Waiting for clothes to dry can be a daunting household chore, especially after finally remembering to switch over the laundry from the washing machine. Many people tend to think that dryers take longer to dry clothes than they actually do.
It takes an average of about 45 minutes to dry a full load in a clothes dryer. Many of this depends on how damp the clothing was before adding it to the dryer, whether it is gas or electric, and how old the dryer is. Longer dry times can also be a sign something is wrong with your washer or dryer.
Dryers come with different settings, so drying time will vary according to the setting that you use. Different articles of clothing will also have different dry times, especially considering the material they’re made of.
How Long Does it Take for a Shirt to Dry in the Dryer?
On average, it takes about ten to twenty minutes for your shirt to get dry. This also depends on if your shirt is made of cotton or a synthetic material. Synthetic shirts will take longer to dry than cotton shirts.
The average dry time based on shirt material doesn’t have much of a difference. Also, keep in mind, certain materials should never be put in the dryer, especially wool. This will cause the wool to shrink.
Dry Times for Other Pieces of Clothing
Most clothes will have different dry times if you’re only looking to dry specific clothing articles instead of a full load. Consult the tags on your clothing and linens before introducing them to the dryer. Some clothes will dry more efficiently in higher heat than others. The average dry times for these individual articles are as follows:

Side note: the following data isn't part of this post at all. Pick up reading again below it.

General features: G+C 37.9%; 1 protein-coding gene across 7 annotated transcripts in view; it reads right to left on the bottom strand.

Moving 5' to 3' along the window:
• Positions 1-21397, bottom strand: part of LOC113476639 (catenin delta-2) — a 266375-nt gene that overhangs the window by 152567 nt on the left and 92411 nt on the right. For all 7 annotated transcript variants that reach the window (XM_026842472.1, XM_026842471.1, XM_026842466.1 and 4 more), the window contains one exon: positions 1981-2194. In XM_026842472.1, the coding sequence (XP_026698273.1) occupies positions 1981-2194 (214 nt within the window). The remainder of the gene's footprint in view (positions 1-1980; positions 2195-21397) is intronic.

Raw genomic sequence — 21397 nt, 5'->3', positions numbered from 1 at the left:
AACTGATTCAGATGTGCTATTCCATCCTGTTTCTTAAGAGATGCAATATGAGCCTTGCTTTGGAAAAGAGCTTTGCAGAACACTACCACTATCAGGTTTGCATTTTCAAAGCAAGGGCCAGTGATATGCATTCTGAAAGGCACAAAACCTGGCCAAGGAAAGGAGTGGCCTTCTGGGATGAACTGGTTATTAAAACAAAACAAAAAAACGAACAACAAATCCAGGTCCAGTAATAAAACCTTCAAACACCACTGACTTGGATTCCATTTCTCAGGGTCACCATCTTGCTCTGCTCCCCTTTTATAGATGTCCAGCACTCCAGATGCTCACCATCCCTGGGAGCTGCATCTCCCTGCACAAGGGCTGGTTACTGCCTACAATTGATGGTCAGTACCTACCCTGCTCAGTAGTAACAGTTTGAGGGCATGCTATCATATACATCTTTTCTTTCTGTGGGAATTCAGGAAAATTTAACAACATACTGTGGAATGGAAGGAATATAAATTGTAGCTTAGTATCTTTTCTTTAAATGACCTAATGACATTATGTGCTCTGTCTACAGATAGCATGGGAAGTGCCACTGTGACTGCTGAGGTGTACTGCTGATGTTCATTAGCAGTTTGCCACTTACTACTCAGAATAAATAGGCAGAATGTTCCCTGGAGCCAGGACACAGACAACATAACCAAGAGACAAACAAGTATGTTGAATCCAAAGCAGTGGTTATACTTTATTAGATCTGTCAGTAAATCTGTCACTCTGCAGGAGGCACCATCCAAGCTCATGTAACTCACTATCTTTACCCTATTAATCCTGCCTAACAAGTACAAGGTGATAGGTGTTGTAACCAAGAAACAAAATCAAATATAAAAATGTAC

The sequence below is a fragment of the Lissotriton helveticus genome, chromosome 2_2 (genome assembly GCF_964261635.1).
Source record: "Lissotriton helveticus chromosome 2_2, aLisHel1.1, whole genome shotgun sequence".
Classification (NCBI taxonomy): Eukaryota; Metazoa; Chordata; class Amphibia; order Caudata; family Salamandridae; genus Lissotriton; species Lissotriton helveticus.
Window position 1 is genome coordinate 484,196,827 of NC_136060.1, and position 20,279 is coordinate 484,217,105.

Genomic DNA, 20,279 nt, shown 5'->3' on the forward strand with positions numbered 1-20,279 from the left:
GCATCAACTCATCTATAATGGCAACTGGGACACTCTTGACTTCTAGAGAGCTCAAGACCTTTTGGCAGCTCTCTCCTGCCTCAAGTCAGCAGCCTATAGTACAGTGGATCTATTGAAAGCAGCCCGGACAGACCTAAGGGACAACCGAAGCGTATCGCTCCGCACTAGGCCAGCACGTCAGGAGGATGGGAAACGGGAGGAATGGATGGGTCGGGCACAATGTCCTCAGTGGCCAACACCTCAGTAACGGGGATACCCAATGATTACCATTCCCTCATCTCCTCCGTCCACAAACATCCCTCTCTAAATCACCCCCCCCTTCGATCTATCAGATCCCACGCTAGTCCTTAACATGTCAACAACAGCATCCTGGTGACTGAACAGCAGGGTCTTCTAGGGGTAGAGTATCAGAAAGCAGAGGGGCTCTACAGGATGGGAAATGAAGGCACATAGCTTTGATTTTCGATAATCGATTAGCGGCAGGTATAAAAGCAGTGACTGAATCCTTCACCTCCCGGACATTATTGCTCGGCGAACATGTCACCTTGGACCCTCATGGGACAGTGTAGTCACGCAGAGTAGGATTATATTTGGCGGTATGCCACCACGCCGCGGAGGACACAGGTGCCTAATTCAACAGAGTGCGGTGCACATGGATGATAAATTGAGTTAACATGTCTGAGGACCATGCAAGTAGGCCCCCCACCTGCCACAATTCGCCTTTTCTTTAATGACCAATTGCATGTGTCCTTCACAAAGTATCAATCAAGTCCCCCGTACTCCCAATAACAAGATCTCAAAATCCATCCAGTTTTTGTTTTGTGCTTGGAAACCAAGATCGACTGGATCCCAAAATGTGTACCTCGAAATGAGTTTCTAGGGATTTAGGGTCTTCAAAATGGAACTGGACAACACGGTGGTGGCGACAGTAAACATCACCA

There really isn’t much of a time difference between drying full loads and just drying individual articles. The only thing that changes is the amount of time it takes to dry each load as a whole. If you have multiple pieces of clothing in one load, usually all of them will take about the same time to dry.
Many dryers nowadays have built-in sensors to measure the moisture in the machine. If needed, they will automatically shorten the dry time, so your machine doesn’t overwork itself while making the clothes too dry.
Why Does My Dryer Take so Long to Dry Clothes?
If you notice that your clothes are taking longer than the average dry time, several factors could be at play that could prolong the dry cycle.
First and foremost, you might not realize that your dryer does not actually dry the clothes; instead, it heats them up. Once the clothing gets hot enough, they begin to evaporate moisture from themselves. Some of the most common and easily fixable reasons a dryer is taking longer than average to dry clothes are:
- Uneven or too heavy a load of laundry. This happens when you have too many clothing items that absorb a lot of water in the washing machine, and rather than the moisture evaporating, it’s getting transferred.
- Drying abnormally shaped items like tennis shoes or stuffed animals
Factors That Affect Dry Time